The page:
[ concerts ]

Richard Goode, Peter Serkin to perform on 2014–2015 Horowitz Piano Series

serkin (horizontal)

Peter Serkin

The Horowitz Piano Series at Yale will present eight concerts in the 2014–2015 season, including performances by both guest artists and Yale faculty. The season presents music from the Renaissance to the twenty-first century; many events center around the legacy of Ludwig van Beethoven.

Richard Goode will open the series on Wednesday, October 1 with a program of late Beethoven works. On October 22, Peter Serkin will play music from the Renaissance by Josquin, Dowland, Byrd, and others, as well as selections by Mozart and Schoenberg.

Boris Berman, the artistic director of the Horowitz Piano Series, performs on November 12. His program pairs two sets of Beethoven variations (including the “Eroica” Variations in E-flat major) with two twentieth-century Russian composers: Stravinsky and Prokofiev. MORE

Published June 28, 2014
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[ concerts ]

Ellington Jazz Series announces new concert season


Ron Carter

The Ellington Jazz Series at Yale, directed by Willie Ruff, announces its upcoming concert season today. The 2014–2015 season will have four concerts, beginning Friday, September 12 with the Ravi Coltrane Quartet.

Two ensembles that performed at Yale in 2012 will return this season: the Ron Carter Trio on October 24, and the Mingus Big Band, a tribute to the late Charles Mingus, on December 5.

The season closes on March 6 with The American Jazz Century, a multimedia program hosted by Willie Ruff and featuring pianist Aaron Diehl.

Concerts take place Fridays at 7:30 pm in Morse Recital Hall (located in Sprague Hall at 470 College Street).

Tickets go on sale July 1. To purchase tickets, visit our website or contact the box office at 203 432-4158.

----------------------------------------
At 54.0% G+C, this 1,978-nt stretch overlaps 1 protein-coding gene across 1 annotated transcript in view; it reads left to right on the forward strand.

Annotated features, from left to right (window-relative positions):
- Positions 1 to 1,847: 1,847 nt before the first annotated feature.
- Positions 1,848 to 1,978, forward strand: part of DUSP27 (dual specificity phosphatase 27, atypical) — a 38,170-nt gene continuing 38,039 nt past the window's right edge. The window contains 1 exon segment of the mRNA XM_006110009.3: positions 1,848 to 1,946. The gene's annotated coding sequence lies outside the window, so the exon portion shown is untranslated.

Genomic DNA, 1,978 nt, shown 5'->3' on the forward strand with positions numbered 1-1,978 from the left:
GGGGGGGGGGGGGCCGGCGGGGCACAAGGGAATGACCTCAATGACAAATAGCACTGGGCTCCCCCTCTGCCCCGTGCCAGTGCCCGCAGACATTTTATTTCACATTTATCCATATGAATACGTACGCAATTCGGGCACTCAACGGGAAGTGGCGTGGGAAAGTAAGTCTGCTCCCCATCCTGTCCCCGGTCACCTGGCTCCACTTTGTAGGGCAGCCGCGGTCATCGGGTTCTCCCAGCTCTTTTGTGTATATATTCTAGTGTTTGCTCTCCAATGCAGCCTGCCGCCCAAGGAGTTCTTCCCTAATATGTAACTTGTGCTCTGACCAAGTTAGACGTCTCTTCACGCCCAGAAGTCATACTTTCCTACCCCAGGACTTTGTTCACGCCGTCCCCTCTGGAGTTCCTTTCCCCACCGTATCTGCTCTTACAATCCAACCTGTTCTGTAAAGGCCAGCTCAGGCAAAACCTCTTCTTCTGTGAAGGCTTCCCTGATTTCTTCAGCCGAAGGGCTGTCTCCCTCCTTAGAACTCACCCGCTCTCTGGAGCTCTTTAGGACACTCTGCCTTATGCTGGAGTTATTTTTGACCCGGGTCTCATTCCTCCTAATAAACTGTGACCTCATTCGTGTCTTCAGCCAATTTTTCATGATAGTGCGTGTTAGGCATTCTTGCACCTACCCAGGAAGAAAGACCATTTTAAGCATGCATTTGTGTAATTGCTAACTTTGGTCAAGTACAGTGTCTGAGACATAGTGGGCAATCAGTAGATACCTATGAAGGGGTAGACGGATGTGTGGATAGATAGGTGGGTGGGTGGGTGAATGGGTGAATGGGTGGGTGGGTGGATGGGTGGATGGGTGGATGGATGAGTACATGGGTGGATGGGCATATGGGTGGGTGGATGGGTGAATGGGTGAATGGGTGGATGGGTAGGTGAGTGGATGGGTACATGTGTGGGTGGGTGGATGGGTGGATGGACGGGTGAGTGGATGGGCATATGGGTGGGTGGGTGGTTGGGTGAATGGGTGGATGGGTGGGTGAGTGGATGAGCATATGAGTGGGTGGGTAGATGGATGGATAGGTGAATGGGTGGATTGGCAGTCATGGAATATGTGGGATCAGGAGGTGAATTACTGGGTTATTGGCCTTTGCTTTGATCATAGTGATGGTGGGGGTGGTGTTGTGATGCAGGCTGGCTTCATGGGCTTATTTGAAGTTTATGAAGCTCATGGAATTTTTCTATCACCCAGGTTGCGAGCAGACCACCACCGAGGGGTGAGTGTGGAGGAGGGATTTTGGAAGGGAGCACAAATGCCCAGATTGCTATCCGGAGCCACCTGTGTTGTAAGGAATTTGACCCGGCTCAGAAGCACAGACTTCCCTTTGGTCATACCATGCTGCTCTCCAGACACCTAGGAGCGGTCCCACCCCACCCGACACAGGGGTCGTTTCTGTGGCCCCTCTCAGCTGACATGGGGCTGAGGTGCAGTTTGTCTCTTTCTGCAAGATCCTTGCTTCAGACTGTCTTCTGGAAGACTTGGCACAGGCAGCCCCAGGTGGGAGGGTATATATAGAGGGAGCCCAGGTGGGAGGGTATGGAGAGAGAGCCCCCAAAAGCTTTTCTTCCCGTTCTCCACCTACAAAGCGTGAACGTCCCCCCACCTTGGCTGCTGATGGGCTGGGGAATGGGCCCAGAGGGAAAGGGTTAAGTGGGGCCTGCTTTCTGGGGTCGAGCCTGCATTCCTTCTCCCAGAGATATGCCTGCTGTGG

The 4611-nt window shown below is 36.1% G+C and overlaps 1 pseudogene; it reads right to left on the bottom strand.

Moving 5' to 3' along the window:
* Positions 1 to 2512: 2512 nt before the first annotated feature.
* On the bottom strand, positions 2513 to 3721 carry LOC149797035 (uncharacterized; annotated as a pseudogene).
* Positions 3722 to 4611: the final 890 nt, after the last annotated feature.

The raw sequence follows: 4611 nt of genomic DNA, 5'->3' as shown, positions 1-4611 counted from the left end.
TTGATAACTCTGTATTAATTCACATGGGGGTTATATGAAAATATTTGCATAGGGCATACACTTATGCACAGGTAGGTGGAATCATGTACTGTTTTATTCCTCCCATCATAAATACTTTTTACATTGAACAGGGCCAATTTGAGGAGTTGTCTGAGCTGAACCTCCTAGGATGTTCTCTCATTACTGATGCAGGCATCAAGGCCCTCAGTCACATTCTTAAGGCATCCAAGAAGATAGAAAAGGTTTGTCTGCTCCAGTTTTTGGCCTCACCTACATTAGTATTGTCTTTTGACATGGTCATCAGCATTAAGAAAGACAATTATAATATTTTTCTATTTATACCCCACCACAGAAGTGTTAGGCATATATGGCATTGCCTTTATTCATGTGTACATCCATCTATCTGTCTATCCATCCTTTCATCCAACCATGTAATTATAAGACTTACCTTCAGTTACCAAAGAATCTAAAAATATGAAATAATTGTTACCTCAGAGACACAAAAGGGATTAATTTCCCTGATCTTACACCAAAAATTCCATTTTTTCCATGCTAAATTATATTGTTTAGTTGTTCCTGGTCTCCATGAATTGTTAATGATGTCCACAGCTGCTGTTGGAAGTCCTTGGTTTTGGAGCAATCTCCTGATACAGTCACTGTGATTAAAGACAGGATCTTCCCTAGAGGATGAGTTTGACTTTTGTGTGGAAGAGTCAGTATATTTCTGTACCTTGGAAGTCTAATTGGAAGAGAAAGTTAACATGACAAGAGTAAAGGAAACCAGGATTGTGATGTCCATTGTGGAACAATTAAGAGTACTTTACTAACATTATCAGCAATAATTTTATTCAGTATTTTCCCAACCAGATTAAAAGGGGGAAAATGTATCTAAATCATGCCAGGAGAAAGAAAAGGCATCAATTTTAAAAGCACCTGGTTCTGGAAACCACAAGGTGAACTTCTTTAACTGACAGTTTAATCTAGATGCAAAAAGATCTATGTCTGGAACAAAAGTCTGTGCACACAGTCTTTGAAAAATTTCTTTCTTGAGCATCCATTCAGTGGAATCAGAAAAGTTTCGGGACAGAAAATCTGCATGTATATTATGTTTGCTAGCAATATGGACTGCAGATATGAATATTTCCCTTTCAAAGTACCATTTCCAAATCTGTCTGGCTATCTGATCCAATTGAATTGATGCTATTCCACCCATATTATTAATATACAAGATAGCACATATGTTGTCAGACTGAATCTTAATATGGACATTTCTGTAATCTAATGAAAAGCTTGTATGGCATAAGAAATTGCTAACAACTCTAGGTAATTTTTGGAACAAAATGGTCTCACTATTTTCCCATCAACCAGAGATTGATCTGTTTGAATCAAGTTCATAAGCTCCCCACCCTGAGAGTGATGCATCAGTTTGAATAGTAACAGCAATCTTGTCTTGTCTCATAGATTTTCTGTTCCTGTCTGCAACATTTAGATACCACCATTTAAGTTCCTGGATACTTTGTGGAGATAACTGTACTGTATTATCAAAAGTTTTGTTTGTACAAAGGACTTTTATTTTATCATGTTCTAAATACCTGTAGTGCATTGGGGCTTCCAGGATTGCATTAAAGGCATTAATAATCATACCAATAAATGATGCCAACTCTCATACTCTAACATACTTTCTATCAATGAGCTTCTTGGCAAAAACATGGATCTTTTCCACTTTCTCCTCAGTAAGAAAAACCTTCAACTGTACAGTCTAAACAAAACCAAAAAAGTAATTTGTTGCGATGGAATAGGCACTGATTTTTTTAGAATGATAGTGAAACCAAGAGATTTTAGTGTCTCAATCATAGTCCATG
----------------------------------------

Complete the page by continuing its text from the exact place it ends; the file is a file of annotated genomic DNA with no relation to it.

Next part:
Published June 27, 2014
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[ in the press ]

UNR music professor Dmitri Atapine to join prestigious program

atapine-2014Reno Gazette-Journal

University of Nevada, Reno cello professor Dmitri Atapine is one of eight musicians chosen from hundreds of applicants to participate in a three-year residency with The Chamber Music Society of Lincoln Center’s CMS Two program in New York.

Every three years, the Society’s CMS Two program welcomes tomorrow’s most important chamber music ensembles and individuals from around the world to join the group during its performances on stage, on tour and on recordings.

The visiting musicians also take part in numerous educational activities. MORE

Published June 26, 2014
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[ concerts ]

Oneppo Chamber Music Series announces 2014–2015 concert season

brentano_v_webThe Oneppo Chamber Music Series, under the artistic direction of David Shifrin, is pleased to announce the lineup for its 2014–2015 season. This year, the School of Music welcomes the Brentano String Quartet as the new faculty quartet-in-residence; the ensemble will open the season on September 23 and will perform again January 27.